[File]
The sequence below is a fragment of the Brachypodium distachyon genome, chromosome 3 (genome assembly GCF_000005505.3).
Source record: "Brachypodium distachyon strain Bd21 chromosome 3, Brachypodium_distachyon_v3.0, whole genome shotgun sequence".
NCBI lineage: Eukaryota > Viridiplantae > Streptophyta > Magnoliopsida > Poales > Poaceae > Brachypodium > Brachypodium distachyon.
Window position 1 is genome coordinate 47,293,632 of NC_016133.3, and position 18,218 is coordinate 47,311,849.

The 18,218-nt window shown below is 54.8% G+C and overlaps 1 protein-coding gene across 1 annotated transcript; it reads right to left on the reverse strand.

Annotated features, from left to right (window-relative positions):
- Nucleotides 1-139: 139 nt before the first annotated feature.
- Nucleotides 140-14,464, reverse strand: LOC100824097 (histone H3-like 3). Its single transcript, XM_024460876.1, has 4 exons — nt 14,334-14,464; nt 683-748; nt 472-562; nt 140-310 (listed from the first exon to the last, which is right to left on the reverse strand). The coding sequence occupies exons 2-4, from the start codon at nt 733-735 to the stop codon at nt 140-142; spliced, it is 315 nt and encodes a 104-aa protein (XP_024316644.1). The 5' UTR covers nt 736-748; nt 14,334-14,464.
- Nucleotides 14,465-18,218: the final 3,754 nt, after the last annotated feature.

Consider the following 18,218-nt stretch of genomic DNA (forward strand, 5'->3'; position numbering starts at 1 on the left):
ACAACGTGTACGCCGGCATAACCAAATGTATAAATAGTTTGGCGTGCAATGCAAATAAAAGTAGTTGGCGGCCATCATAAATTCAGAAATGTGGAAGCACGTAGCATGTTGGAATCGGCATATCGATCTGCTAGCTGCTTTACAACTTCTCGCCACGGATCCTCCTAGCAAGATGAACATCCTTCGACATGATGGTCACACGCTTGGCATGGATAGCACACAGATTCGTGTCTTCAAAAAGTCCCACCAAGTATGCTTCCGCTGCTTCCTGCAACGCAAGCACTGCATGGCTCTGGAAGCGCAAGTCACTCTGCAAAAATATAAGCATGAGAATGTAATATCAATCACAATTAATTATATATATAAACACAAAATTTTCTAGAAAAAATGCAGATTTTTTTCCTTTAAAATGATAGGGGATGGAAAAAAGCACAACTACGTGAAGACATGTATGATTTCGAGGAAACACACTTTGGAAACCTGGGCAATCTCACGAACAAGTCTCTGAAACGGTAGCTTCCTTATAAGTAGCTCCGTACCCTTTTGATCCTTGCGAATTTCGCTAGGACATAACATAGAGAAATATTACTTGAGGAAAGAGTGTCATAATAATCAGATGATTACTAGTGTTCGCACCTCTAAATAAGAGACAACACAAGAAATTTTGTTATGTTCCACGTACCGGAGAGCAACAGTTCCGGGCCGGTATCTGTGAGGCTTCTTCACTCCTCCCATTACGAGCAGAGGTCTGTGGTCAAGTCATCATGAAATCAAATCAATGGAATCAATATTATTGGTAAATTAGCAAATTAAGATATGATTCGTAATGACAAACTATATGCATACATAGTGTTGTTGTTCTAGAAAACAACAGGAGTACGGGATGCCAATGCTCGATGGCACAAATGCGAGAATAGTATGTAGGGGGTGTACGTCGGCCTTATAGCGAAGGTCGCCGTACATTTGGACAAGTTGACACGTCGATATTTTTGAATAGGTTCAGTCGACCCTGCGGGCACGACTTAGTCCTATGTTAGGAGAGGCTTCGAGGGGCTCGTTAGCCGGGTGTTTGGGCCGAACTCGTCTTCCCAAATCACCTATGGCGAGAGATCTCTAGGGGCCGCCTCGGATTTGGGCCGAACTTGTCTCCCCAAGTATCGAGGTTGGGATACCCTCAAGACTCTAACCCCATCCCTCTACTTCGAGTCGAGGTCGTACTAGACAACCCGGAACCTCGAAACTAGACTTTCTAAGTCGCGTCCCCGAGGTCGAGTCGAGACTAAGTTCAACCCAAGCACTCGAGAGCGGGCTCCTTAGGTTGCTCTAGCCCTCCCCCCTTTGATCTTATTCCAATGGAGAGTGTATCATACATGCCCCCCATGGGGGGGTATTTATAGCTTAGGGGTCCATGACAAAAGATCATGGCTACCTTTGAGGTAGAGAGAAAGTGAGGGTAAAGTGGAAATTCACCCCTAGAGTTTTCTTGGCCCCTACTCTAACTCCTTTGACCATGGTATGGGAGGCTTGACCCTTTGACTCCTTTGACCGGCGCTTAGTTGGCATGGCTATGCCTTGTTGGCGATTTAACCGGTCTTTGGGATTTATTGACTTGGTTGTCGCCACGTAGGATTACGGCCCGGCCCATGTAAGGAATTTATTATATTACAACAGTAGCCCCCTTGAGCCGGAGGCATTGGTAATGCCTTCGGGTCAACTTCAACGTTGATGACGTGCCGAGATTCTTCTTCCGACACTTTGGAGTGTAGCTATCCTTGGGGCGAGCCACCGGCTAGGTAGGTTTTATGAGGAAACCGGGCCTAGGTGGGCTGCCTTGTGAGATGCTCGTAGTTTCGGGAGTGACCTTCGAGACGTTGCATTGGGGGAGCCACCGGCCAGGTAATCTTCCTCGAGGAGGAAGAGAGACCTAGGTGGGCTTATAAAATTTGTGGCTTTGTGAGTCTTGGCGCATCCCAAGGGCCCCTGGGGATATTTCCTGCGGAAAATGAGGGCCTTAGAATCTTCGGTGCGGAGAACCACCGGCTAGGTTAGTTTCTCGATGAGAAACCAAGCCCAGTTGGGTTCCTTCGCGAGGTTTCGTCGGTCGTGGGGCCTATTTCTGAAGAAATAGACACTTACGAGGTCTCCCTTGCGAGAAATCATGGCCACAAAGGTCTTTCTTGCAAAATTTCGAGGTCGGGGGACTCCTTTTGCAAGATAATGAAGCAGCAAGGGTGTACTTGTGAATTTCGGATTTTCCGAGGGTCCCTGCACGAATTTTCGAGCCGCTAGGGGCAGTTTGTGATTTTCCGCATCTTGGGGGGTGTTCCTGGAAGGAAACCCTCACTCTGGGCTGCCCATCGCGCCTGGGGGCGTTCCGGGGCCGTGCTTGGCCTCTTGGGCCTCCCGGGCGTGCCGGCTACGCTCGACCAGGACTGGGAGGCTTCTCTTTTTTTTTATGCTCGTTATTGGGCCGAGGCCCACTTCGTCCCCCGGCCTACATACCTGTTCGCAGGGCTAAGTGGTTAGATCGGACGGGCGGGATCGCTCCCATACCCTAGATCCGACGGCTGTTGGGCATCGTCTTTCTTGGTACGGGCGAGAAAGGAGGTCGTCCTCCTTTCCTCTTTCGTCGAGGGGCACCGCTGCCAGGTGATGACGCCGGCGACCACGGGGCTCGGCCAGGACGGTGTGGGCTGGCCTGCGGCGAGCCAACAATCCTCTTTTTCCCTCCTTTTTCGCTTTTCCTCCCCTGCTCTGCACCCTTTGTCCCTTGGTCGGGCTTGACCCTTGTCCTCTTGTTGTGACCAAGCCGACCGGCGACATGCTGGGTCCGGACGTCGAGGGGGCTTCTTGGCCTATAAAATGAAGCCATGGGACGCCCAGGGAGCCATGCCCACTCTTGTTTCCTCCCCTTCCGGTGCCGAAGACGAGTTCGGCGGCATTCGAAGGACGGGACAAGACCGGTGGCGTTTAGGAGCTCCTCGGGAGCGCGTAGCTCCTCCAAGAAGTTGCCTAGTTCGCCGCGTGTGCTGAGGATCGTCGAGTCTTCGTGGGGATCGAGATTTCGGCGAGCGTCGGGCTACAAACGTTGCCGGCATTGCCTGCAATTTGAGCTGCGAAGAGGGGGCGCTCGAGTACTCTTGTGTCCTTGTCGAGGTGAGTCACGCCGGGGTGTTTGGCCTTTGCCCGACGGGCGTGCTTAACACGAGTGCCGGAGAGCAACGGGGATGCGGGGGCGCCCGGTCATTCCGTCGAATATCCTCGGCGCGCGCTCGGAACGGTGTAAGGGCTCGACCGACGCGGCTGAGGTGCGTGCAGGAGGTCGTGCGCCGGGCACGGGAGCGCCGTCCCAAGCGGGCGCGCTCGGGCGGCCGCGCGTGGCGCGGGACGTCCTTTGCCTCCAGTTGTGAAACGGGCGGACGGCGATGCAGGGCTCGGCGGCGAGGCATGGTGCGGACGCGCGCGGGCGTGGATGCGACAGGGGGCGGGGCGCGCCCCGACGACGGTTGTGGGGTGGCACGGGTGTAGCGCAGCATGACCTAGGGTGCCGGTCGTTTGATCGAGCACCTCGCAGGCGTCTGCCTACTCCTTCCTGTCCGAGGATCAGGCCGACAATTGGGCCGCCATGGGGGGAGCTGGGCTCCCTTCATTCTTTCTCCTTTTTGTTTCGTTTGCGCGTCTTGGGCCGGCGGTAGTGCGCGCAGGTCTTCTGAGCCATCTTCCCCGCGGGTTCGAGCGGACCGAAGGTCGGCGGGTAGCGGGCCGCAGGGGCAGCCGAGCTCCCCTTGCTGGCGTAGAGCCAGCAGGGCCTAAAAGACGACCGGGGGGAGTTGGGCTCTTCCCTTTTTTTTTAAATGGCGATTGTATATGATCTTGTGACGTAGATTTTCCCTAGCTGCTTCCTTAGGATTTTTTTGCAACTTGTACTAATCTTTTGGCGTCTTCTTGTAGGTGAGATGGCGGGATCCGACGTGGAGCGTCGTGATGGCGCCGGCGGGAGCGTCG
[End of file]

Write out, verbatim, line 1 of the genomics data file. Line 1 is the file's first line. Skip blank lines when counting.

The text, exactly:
The sequence below is a fragment of the Brachypodium distachyon genome, chromosome 3 (genome assembly GCF_000005505.3).